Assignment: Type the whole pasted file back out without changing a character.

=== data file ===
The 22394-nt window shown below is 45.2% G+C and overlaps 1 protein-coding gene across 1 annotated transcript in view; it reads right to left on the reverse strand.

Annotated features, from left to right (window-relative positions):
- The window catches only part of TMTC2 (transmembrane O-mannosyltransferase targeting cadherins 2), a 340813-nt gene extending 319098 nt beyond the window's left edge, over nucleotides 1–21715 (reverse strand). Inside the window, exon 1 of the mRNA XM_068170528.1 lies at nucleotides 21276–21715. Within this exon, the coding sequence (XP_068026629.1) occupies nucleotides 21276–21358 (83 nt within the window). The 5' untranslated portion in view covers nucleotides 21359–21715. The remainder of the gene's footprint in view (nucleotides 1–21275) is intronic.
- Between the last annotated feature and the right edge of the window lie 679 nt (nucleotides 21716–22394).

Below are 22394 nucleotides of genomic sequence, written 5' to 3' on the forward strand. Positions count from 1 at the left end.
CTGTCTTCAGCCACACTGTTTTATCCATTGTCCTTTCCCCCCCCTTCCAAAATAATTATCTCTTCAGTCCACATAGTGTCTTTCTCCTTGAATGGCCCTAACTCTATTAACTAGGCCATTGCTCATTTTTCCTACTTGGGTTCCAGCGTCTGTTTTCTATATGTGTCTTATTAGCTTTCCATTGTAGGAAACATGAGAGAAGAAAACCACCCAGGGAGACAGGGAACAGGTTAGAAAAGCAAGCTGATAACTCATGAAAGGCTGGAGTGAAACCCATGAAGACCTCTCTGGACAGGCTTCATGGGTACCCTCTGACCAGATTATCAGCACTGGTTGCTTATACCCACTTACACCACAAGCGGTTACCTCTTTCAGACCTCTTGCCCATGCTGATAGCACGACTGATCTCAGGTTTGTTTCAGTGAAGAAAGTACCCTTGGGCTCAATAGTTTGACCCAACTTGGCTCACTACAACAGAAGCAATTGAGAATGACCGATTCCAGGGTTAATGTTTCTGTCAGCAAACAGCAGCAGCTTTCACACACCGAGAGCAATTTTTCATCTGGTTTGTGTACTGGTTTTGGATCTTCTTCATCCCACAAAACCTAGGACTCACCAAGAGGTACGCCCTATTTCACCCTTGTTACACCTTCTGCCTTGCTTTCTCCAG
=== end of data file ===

The 22394-nt window shown below is 45.2% G+C and overlaps 1 protein-coding gene across 1 annotated transcript in view; it reads right to left on the reverse strand.

Annotated features, from left to right (window-relative positions):
- The window catches only part of TMTC2 (transmembrane O-mannosyltransferase targeting cadherins 2), a 340813-nt gene extending 319098 nt beyond the window's left edge, over nucleotides 1–21715 (reverse strand). Inside the window, exon 1 of the mRNA XM_068170528.1 lies at nucleotides 21276–21715. Within this exon, the coding sequence (XP_068026629.1) occupies nucleotides 21276–21358 (83 nt within the window). The 5' untranslated portion in view covers nucleotides 21359–21715. The remainder of the gene's footprint in view (nucleotides 1–21275) is intronic.
- Between the last annotated feature and the right edge of the window lie 679 nt (nucleotides 21716–22394).

Below are 22394 nucleotides of genomic sequence, written 5' to 3' on the forward strand. Positions count from 1 at the left end.
CTGTCTTCAGCCACACTGTTTTATCCATTGTCCTTTCCCCCCCCTTCCAAAATAATTATCTCTTCAGTCCACATAGTGTCTTTCTCCTTGAATGGCCCTAACTCTATTAACTAGGCCATTGCTCATTTTTCCTACTTGGGTTCCAGCGTCTGTTTTCTATATGTGTCTTATTAGCTTTCCATTGTAGGAAACATGAGAGAAGAAAACCACCCAGGGAGACAGGGAACAGGTTAGAAAAGCAAGCTGATAACTCATGAAAGGCTGGAGTGAAACCCATGAAGACCTCTCTGGACAGGCTTCATGGGTACCCTCTGACCAGATTATCAGCACTGGTTGCTTATACCCACTTACACCACAAGCGGTTACCTCTTTCAGACCTCTTGCCCATGCTGATAGCACGACTGATCTCAGGTTTGTTTCAGTGAAGAAAGTACCCTTGGGCTCAATAGTTTGACCCAACTTGGCTCACTACAACAGAAGCAATTGAGAATGACCGATTCCAGGGTTAATGTTTCTGTCAGCAAACAGCAGCAGCTTTCACACACCGAGAGCAATTTTTCATCTGGTTTGTGTACTGGTTTTGGATCTTCTTCATCCCACAAAACCTAGGACTCACCAAGAGGTACGCCCTATTTCACCCTTGTTACACCTTCTGCCTTGCTTTCTCCAG